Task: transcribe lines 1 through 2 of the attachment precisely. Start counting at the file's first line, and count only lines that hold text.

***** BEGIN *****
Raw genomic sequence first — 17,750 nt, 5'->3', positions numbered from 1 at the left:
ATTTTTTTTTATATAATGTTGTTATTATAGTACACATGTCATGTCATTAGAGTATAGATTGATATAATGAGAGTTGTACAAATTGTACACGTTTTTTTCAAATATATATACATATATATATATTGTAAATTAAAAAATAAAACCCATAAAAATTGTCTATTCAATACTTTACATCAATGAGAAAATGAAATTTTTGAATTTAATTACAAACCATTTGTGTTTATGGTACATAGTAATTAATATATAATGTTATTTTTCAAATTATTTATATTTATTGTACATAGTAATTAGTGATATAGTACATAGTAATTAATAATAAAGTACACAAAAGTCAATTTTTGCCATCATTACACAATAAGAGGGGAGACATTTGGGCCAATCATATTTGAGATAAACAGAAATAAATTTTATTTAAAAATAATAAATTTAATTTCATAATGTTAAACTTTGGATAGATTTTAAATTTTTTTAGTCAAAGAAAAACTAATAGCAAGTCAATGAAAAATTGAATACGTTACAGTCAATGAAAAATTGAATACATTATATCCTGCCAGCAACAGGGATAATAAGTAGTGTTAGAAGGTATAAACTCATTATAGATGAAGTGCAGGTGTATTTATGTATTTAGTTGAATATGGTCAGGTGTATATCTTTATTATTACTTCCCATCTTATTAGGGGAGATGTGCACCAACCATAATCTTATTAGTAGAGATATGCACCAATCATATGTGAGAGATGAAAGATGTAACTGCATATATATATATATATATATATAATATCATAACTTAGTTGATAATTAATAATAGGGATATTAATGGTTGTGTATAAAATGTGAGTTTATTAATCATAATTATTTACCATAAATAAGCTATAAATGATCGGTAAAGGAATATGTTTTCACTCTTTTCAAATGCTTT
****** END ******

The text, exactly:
Raw genomic sequence first — 17,750 nt, 5'->3', positions numbered from 1 at the left:
ATTTTTTTTTATATAATGTTGTTATTATAGTACACATGTCATGTCATTAGAGTATAGATTGATATAATGAGAGTTGTACAAATTGTACACGTTTTTTTCAAATATATATACATATATATATATTGTAAATTAAAAAATAAAACCCATAAAAATTGTCTATTCAATACTTTACATCAATGAGAAAATGAAATTTTTGAATTTAATTACAAACCATTTGTGTTTATGGTACATAGTAATTAATATATAATGTTATTTTTCAAATTATTTATATTTATTGTACATAGTAATTAGTGATATAGTACATAGTAATTAATAATAAAGTACACAAAAGTCAATTTTTGCCATCATTACACAATAAGAGGGGAGACATTTGGGCCAATCATATTTGAGATAAACAGAAATAAATTTTATTTAAAAATAATAAATTTAATTTCATAATGTTAAACTTTGGATAGATTTTAAATTTTTTTAGTCAAAGAAAAACTAATAGCAAGTCAATGAAAAATTGAATACGTTACAGTCAATGAAAAATTGAATACATTATATCCTGCCAGCAACAGGGATAATAAGTAGTGTTAGAAGGTATAAACTCATTATAGATGAAGTGCAGGTGTATTTATGTATTTAGTTGAATATGGTCAGGTGTATATCTTTATTATTACTTCCCATCTTATTAGGGGAGATGTGCACCAACCATAATCTTATTAGTAGAGATATGCACCAATCATATGTGAGAGATGAAAGATGTAACTGCATATATATATATATATATATATAATATCATAACTTAGTTGATAATTAATAATAGGGATATTAATGGTTGTGTATAAAATGTGAGTTTATTAATCATAATTATTTACCATAAATAAGCTATAAATGATCGGTAAAGGAATATGTTTTCACTCTTTTCAAATGCTTT